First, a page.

The Los Angeles Times from Los Angeles, California on March 16, 1971 · 3
Get access to this page with a Free Trial

A Publisher Extra Newspaper

The Los Angeles Times from Los Angeles, California · 3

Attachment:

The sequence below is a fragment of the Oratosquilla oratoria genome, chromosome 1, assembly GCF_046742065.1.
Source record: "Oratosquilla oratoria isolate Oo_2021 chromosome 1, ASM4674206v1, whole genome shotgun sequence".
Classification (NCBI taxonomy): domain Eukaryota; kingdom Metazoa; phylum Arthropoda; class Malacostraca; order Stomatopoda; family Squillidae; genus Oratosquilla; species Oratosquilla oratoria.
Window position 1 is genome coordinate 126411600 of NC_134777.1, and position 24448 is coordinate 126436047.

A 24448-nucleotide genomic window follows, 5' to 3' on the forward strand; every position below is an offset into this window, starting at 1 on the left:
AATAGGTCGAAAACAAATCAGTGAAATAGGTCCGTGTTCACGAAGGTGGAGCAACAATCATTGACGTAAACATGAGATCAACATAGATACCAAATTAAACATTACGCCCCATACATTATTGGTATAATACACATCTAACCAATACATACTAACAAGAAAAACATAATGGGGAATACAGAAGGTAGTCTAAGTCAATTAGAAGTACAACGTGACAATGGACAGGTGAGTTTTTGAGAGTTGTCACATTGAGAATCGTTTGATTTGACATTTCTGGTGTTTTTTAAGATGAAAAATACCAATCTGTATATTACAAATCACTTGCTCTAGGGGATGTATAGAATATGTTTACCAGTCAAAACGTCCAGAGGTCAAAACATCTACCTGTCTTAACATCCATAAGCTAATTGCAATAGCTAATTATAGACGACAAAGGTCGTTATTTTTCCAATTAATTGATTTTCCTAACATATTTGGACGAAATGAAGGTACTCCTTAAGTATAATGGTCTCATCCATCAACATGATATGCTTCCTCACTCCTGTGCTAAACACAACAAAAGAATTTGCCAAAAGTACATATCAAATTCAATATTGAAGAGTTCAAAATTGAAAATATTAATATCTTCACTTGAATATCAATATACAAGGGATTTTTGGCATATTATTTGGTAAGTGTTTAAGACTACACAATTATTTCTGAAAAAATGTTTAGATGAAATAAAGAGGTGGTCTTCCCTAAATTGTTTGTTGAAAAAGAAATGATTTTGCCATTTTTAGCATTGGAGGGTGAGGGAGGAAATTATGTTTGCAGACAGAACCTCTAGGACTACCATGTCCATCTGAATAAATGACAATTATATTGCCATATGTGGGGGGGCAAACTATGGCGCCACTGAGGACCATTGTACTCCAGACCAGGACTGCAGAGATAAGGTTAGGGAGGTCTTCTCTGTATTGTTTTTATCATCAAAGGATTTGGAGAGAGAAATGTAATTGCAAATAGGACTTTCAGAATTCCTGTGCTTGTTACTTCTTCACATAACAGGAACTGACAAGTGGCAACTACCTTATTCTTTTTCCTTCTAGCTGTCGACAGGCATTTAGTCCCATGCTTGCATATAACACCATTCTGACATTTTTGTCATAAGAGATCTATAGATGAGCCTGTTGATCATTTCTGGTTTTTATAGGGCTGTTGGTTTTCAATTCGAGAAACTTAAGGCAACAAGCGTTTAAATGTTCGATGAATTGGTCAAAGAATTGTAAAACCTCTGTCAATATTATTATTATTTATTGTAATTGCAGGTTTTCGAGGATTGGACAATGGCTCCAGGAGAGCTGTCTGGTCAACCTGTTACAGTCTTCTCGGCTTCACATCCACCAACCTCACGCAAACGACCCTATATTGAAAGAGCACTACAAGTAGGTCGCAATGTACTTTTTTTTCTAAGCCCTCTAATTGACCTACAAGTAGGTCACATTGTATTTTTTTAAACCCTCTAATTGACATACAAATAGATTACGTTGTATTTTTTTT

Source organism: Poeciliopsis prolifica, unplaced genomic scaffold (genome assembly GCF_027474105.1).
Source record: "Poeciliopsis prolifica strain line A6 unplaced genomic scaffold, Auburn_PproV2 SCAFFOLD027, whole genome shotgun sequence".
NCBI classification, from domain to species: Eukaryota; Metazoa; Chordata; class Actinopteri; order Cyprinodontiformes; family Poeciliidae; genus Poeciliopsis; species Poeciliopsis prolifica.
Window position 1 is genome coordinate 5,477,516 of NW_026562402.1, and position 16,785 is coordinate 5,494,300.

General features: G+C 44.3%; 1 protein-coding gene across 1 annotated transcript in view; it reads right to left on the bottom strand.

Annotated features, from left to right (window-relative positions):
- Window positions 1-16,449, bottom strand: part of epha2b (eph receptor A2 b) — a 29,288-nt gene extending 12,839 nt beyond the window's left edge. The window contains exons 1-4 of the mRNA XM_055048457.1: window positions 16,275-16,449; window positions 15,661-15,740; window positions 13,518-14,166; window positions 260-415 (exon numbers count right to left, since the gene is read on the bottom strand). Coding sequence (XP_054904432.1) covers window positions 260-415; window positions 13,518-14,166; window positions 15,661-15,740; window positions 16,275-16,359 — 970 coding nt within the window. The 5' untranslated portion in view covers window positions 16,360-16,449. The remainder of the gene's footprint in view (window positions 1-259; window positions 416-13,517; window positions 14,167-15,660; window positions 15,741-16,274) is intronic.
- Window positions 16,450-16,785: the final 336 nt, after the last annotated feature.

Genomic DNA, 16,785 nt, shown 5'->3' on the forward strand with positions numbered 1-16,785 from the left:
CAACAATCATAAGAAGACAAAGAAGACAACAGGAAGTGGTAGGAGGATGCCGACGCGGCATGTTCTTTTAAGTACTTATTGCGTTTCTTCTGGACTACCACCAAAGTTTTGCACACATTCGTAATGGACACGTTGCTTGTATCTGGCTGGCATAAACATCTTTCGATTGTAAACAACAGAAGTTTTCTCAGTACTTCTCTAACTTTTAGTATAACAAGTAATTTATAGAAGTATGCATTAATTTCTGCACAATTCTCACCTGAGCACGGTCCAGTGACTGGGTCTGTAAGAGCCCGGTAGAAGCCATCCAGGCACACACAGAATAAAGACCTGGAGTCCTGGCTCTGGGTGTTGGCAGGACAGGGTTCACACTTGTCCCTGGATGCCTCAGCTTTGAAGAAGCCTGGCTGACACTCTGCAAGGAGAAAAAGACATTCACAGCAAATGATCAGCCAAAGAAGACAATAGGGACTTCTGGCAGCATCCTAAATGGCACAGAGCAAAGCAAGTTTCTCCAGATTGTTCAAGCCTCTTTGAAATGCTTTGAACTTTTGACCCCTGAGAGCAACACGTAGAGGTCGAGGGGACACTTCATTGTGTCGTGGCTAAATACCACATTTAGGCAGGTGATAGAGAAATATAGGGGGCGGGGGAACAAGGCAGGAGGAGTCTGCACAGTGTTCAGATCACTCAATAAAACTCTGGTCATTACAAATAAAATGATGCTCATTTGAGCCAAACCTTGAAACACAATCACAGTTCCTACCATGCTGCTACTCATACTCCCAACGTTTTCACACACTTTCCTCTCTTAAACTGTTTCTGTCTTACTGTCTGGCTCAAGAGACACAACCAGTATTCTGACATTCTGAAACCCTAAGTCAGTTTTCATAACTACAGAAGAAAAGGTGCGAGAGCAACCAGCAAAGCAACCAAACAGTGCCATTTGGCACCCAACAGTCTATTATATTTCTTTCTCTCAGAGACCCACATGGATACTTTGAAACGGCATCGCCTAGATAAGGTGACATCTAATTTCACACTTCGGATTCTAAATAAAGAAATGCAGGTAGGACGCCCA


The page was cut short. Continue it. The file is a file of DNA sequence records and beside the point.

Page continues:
Publication:
Location:
Los Angeles, California
Issue Date:
Tuesday, March 16, 1971
Page:
3
Start Free Trial
Cancel